Ram Truck Brand managers first rolled out their new Laramie Longhorn package at the State Fair of Texas just in time for the annual Red River Rivalry between UT and OU. They followed that with a victory at the Texas Truck Rodeo and a fold-out spread in this year’s SI Swimsuit Edition.
Recently a Laramie Longhorn-laden Ram 3500 Heavy Duty dually landed in my driveway for a week for me to opine.
First let me express my disappointment at Ram as there was no lovely leather leggings in the rear seat area as shown on pages 2 and 3. (Must be a dealer-installed item I guess.)
OK, let’s get serious. Does the new Ram Laramie Longhorn have the goods to take on the longtime Texas favorite King Ranch package from Ford? Depends on your tastes and which part of the rodeo (and cut of beef) you prefer.
For those who prefer bull riding, calf roping and good old ribeye on the grill, King Ranch is going to be your baby. If you enjoy the barrel racing, trick riding and filet mignon, you are most likely a Laramie Longhorn candidate.
The fellas at the barbershop are a mix of cattle- and horsemen but all were in agreement the fancy design and stitchwork inside the new Ram was a bit much for everyday. This was a truck for stepping out on the town at the denim and diamonds balls or the fancy new honkytonk uptown. Not too many of these will be found outside the local diner at dark-thirty in the a.m. on the daily run for coffee and biscuits.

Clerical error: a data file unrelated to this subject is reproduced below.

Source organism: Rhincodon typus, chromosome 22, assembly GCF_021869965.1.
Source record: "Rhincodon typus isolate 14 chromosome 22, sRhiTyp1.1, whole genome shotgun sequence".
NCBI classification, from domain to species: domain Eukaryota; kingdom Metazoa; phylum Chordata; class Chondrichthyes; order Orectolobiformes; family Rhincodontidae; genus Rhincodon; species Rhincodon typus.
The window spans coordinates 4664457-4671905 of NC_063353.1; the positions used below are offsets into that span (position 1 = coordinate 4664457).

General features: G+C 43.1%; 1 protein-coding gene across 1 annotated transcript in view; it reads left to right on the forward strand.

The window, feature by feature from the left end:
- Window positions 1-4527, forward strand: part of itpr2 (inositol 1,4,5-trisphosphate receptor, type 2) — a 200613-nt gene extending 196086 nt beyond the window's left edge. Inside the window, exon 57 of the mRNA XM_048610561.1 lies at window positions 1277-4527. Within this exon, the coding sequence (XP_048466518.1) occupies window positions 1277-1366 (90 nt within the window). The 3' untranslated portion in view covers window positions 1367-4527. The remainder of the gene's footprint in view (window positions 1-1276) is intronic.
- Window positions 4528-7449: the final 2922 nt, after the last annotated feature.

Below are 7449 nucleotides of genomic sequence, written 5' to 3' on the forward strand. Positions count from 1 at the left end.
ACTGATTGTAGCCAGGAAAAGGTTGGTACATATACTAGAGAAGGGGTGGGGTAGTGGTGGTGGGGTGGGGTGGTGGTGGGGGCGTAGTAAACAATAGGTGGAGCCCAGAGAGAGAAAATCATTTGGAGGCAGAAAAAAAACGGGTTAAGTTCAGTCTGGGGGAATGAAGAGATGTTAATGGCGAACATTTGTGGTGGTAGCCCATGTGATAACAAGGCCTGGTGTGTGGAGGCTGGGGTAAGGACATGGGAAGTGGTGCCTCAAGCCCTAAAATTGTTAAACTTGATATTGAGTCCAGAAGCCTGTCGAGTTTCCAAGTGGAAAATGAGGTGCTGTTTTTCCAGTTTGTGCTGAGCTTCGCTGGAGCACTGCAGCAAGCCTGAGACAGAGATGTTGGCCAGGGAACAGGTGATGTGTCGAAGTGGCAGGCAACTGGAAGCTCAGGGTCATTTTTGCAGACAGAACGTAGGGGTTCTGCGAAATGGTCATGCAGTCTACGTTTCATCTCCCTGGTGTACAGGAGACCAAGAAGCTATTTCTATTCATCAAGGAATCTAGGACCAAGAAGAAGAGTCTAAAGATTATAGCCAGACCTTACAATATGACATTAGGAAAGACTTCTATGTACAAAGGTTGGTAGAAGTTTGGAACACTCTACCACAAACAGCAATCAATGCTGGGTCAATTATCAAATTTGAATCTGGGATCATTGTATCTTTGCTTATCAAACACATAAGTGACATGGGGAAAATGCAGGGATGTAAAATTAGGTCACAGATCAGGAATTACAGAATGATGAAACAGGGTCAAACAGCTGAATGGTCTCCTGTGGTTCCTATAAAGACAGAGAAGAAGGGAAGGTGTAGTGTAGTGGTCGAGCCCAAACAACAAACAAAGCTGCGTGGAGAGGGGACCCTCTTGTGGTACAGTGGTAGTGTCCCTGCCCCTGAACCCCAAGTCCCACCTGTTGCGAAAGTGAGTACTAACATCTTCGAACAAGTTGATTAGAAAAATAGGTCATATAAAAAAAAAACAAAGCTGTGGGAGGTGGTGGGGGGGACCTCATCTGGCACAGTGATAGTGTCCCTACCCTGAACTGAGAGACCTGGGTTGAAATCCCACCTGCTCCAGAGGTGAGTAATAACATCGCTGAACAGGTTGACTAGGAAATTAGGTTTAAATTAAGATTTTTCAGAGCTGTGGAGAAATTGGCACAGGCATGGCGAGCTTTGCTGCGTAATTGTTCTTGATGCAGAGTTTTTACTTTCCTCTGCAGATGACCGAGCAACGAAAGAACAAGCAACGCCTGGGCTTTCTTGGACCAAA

Ram folks kinda echo that in their statements.
“The Ram Laramie Longhorn edition is going to share a driveway with some fine luxury cars,” said Fred Diaz, President and CEO – Ram Truck Brand, Chrysler Group LLC. “The only difference is the Ram Laramie Longhorn edition is going to be the vehicle with the fulltime job – towing the horse trailer, taking the crew to the game, picking up supplies. It’s ready to go from the dirt to downtown.”
They launched Laramie Longhorn with quite a bit of fanfare as I mentioned above and the media in attendance at the State Fair even received belt buckles matching the new special edition badging that adorns fenders, tailgate, center console and seatbacks.
“We took Ram Laramie Longhorn’s design cues from traditionally handcrafted, time-tested wares, such as the antique pocket watch, a fine pair of hand-tooled leather cowboy boots, a collector’s-grade shotgun or a horseman’s saddle,” said Ryan Nagode, Design Program Lead. “The metal work and leather work are second to none.”
The new Ram Laramie Longhorn is attractive. Some even compared the design work to that found on the chaps and saddles of Vaqueros (Mexican cowboys).
Whatever your impression, Ram now offers an alternative to Ford’s King Ranch package. Underneath it is still all Ram truck and our tester came with the latest Cummins diesel powertrain taking full swings at the competition.
The truck wars may never end. For some they never began but here in Texas, the No. 1 truck market, competition is fierce and Ram has upped its game with the new Laramie Longhorn edition.
Pricewise the 2011 Ram 3500 Laramie Longhorn Crew Cab 4×4 dually we tested came in with a final sticker of $59,310 which I felt very reasonable when comparing against the competition. The last King Ranch Super Duty dually we looked at was about 10 grand more than that.